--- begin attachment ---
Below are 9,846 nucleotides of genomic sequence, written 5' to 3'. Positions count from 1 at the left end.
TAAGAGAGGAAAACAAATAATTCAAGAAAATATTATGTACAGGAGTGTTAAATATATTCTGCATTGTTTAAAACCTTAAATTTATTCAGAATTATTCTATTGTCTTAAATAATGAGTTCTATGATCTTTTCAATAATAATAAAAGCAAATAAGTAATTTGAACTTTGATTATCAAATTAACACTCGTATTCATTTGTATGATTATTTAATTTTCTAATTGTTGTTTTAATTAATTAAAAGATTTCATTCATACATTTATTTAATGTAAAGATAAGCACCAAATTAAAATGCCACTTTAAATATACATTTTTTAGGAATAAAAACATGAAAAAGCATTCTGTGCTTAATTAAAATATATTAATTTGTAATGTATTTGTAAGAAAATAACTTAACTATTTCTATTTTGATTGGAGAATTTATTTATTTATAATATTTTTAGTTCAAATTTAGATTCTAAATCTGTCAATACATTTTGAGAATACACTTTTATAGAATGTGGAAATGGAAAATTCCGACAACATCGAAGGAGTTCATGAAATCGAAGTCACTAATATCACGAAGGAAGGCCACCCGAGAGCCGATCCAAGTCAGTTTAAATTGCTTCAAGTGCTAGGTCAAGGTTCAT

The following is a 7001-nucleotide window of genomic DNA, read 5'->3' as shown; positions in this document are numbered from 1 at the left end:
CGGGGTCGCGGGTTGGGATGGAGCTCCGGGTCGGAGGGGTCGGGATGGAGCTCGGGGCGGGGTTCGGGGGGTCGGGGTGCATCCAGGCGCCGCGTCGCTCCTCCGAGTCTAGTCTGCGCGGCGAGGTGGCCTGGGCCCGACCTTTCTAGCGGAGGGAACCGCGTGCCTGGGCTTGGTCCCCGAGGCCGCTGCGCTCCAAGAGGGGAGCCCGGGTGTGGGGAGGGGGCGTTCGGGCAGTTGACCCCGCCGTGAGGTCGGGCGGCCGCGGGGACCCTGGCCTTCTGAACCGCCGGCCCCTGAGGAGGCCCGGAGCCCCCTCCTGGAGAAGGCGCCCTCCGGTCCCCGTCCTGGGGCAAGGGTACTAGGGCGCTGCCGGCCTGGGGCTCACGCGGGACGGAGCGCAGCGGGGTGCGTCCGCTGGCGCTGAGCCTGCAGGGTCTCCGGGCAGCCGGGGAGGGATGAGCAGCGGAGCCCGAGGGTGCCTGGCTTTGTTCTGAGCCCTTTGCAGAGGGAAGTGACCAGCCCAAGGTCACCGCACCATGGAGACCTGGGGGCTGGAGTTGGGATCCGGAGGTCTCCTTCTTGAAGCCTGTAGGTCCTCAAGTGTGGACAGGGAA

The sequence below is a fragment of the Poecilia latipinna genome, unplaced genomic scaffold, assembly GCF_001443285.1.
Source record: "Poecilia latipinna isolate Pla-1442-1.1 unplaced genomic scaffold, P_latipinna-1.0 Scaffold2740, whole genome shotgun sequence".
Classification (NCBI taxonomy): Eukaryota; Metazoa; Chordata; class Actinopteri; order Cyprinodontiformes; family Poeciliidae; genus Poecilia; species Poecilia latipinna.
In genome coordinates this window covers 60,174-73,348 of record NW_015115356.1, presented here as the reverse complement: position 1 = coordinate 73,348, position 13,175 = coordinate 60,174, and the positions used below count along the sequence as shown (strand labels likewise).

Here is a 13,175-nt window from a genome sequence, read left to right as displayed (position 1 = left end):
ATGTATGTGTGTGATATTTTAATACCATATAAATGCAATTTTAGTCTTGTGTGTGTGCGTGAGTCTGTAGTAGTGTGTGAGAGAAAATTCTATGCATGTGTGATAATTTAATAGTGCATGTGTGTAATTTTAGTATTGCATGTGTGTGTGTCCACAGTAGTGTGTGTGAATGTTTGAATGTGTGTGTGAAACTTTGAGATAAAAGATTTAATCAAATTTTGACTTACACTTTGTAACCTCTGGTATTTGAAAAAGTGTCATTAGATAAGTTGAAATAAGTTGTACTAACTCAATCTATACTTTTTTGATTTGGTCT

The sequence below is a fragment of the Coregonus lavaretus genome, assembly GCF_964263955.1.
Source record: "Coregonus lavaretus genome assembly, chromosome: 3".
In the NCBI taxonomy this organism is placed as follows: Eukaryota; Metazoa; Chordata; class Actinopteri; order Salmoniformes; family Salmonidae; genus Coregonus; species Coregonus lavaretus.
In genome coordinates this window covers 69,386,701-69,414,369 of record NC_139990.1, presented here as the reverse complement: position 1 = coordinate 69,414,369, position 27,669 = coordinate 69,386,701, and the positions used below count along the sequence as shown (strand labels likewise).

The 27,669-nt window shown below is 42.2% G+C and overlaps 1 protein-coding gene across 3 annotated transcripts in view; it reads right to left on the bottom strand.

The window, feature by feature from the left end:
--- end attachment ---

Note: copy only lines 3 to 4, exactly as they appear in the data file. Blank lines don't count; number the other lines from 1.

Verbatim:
The following is a 7001-nucleotide window of genomic DNA, read 5'->3' as shown; positions in this document are numbered from 1 at the left end:
CGGGGTCGCGGGTTGGGATGGAGCTCCGGGTCGGAGGGGTCGGGATGGAGCTCGGGGCGGGGTTCGGGGGGTCGGGGTGCATCCAGGCGCCGCGTCGCTCCTCCGAGTCTAGTCTGCGCGGCGAGGTGGCCTGGGCCCGACCTTTCTAGCGGAGGGAACCGCGTGCCTGGGCTTGGTCCCCGAGGCCGCTGCGCTCCAAGAGGGGAGCCCGGGTGTGGGGAGGGGGCGTTCGGGCAGTTGACCCCGCCGTGAGGTCGGGCGGCCGCGGGGACCCTGGCCTTCTGAACCGCCGGCCCCTGAGGAGGCCCGGAGCCCCCTCCTGGAGAAGGCGCCCTCCGGTCCCCGTCCTGGGGCAAGGGTACTAGGGCGCTGCCGGCCTGGGGCTCACGCGGGACGGAGCGCAGCGGGGTGCGTCCGCTGGCGCTGAGCCTGCAGGGTCTCCGGGCAGCCGGGGAGGGATGAGCAGCGGAGCCCGAGGGTGCCTGGCTTTGTTCTGAGCCCTTTGCAGAGGGAAGTGACCAGCCCAAGGTCACCGCACCATGGAGACCTGGGGGCTGGAGTTGGGATCCGGAGGTCTCCTTCTTGAAGCCTGTAGGTCCTCAAGTGTGGACAGGGAA